Student Life | The independent newspaper of Washington University in St. Louis since 1878

Track and field showing promising improvements in I55 Triangular meet

After a week of tough practices in the harsh cold and wind, Washington University’s track-and-field team relied on strong performances from its standout athletes to stay competitive in the I55 Triangular meet Saturday in Bloomington, Ill. The men’s team won the meet for the third straight year while the women finished third out of three teams.

Scoring a total of 133.5 points, the men’s team won six individual events and beat the University of Chicago and Illinois Wesleyan University by comfortable margins. The women scored 99.5 points, falling behind first- and second-place UChicago (121) and IWU (110.5). While head coach Jeff Stiles described the meet as “average,” he was pleased with his team’s progress in its second indoor meet of the season.

“We certainly have a lot to improve on, but I think we saw a lot of positive things to take away from this,” Stiles said. “Our goal was obviously to win on both sides, but our practices haven’t been going as well because of the weather. We have high expectations for ourselves, and I think we took a step in the right direction.”

Junior Nick Alaniva contributed to the six victories on the men’s side with a first-place finish in the men’s pole vault and a height of 4.40 meters, while freshmen Ben Horowitz and Dominic Maley came behind him, finishing fourth and fifth with heights of 4.10 and 3.95, respectively. According to junior Troy Makous, Alaniva dominated the event because of a lack of competition.

“I think it was hard for him to get much adrenaline going since he had such a huge edge on others,” Makous said. “He’s always been pretty consistent in this event, but I know he really wants to go much higher, which I’m sure will happen with the way he’s practicing.”

The Bears put on a solid performance in the women’s pole vault as well as senior Anna Etherington led the way with a first-place finish at a height of 3.80 while junior Claire Simons finished second with 3.41 and senior Moira Killoran in fourth with 3.11. Stiles praised Etherington for her focus and thirst to become a national champion.

“We have the best pole vault coach in the country, and Anna [Etherington] has really progressed well throughout her time here,” Stiles said. “She’s never satisfied with herself, and she always puts in the work needed. She is the heart and soul of our team.”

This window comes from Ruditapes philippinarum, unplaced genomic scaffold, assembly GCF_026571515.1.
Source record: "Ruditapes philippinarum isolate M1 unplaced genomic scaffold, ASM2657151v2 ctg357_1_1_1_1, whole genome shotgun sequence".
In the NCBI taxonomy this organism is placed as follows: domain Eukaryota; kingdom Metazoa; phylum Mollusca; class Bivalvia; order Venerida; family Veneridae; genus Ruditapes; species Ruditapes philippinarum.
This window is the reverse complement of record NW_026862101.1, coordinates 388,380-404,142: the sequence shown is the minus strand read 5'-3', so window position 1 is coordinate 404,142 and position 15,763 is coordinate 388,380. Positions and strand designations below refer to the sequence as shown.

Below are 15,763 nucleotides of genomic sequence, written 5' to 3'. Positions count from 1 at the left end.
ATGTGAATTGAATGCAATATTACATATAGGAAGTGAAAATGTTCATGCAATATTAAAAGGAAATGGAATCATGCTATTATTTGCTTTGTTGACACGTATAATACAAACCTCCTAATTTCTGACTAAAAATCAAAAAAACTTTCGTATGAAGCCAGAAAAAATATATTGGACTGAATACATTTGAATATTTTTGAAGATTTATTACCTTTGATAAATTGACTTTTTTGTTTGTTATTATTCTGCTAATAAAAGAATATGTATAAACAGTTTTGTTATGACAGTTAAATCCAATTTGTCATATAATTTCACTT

The men’s team discovered hidden talent in senior Alan Komorowski, who has played primarily varsity baseball for most of his collegiate career. Komorowski showed his potential as a dual athlete when he placed first in the 200-meter dash with a time of 22.81 seconds, followed by sophomore James Fitzhugh, who earned a second-place finish with a time of 23.34. Komorowski also showed his speed in the men’s 60-meter dash, finishing second in 7.165 seconds, slightly behind Alaniva, who was first in 7.163.

“[Baseball head coach Steve] Duncan told us that he would be a great addition, and I really couldn’t agree more,” Stiles said, adding that Komorowski “is leading the conference in the 200 right now, and he just keeps getting better and better. We’re lucky to have him.”

Freshman Ethan Brodeur also showed his potential with a first-place finish in the men’s 800, recording a time of 1:57.28, and the 1,200, placing second with a time of 3:06.53. Stiles was impressed with the freshman’s durability after having just 45 minutes of rest between races.

“I didn’t really know who he was, but he certainly has caught my eye now,” Makous said. “I think he performed well over our expectations, and he’s just a true stud.”

Senior Jasmine Williams and junior Lucy Cheadle contributed three of the women’s team’s first-place finishes as Williams recorded a height of 1.55 meters to win the high jump and a career-best distance of 5.48 meters in the long jump, while Cheadle won the 3,000 with a time of 10:32.66. Despite the win, Cheadle treated the event as an indicator of her progress.

“It was fun to get back into it again, but it was nothing exceptional,” Cheadle said. “I was pretty conservative in the first half and was aggressive in the second. I knew there wasn’t going to be any extremely fast runners, so I wasn’t surprised by the results.”

The track-and-field teams will return to action on Feb. 1 at the Engineer Invitational in Terre Haute, Ind. Stiles hopes some currently injured runners will be able to participate by then.

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Student Life | The independent newspaper of Washington University in St. Louis since 1878